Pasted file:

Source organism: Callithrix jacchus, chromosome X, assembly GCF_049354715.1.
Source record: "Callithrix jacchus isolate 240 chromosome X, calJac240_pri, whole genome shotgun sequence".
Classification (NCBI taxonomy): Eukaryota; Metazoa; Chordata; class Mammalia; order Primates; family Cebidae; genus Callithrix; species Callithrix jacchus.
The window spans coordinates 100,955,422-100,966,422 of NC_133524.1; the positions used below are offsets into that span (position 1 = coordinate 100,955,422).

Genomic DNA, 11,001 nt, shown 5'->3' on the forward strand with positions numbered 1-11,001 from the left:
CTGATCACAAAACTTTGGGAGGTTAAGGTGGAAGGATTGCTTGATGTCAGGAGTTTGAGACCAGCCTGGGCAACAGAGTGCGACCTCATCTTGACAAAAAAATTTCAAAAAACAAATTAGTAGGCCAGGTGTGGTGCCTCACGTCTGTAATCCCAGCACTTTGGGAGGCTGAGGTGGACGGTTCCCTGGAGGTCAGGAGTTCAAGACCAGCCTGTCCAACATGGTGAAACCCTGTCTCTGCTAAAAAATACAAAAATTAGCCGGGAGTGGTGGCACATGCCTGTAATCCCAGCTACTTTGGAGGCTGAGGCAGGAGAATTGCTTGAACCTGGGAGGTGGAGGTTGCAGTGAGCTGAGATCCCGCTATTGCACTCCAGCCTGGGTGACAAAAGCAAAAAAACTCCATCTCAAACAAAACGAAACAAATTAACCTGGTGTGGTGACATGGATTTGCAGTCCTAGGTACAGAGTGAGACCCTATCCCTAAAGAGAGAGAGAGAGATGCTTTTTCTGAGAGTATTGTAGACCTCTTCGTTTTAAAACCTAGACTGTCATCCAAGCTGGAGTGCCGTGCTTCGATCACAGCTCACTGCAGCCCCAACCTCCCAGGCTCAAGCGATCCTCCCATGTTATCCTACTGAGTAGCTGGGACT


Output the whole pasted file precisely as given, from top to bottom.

Source organism: Callithrix jacchus, chromosome X, assembly GCF_049354715.1.
Source record: "Callithrix jacchus isolate 240 chromosome X, calJac240_pri, whole genome shotgun sequence".
Classification (NCBI taxonomy): Eukaryota; Metazoa; Chordata; class Mammalia; order Primates; family Cebidae; genus Callithrix; species Callithrix jacchus.
The window spans coordinates 100,955,422-100,966,422 of NC_133524.1; the positions used below are offsets into that span (position 1 = coordinate 100,955,422).

Genomic DNA, 11,001 nt, shown 5'->3' on the forward strand with positions numbered 1-11,001 from the left:
CTGATCACAAAACTTTGGGAGGTTAAGGTGGAAGGATTGCTTGATGTCAGGAGTTTGAGACCAGCCTGGGCAACAGAGTGCGACCTCATCTTGACAAAAAAATTTCAAAAAACAAATTAGTAGGCCAGGTGTGGTGCCTCACGTCTGTAATCCCAGCACTTTGGGAGGCTGAGGTGGACGGTTCCCTGGAGGTCAGGAGTTCAAGACCAGCCTGTCCAACATGGTGAAACCCTGTCTCTGCTAAAAAATACAAAAATTAGCCGGGAGTGGTGGCACATGCCTGTAATCCCAGCTACTTTGGAGGCTGAGGCAGGAGAATTGCTTGAACCTGGGAGGTGGAGGTTGCAGTGAGCTGAGATCCCGCTATTGCACTCCAGCCTGGGTGACAAAAGCAAAAAAACTCCATCTCAAACAAAACGAAACAAATTAACCTGGTGTGGTGACATGGATTTGCAGTCCTAGGTACAGAGTGAGACCCTATCCCTAAAGAGAGAGAGAGAGATGCTTTTTCTGAGAGTATTGTAGACCTCTTCGTTTTAAAACCTAGACTGTCATCCAAGCTGGAGTGCCGTGCTTCGATCACAGCTCACTGCAGCCCCAACCTCCCAGGCTCAAGCGATCCTCCCATGTTATCCTACTGAGTAGCTGGGACT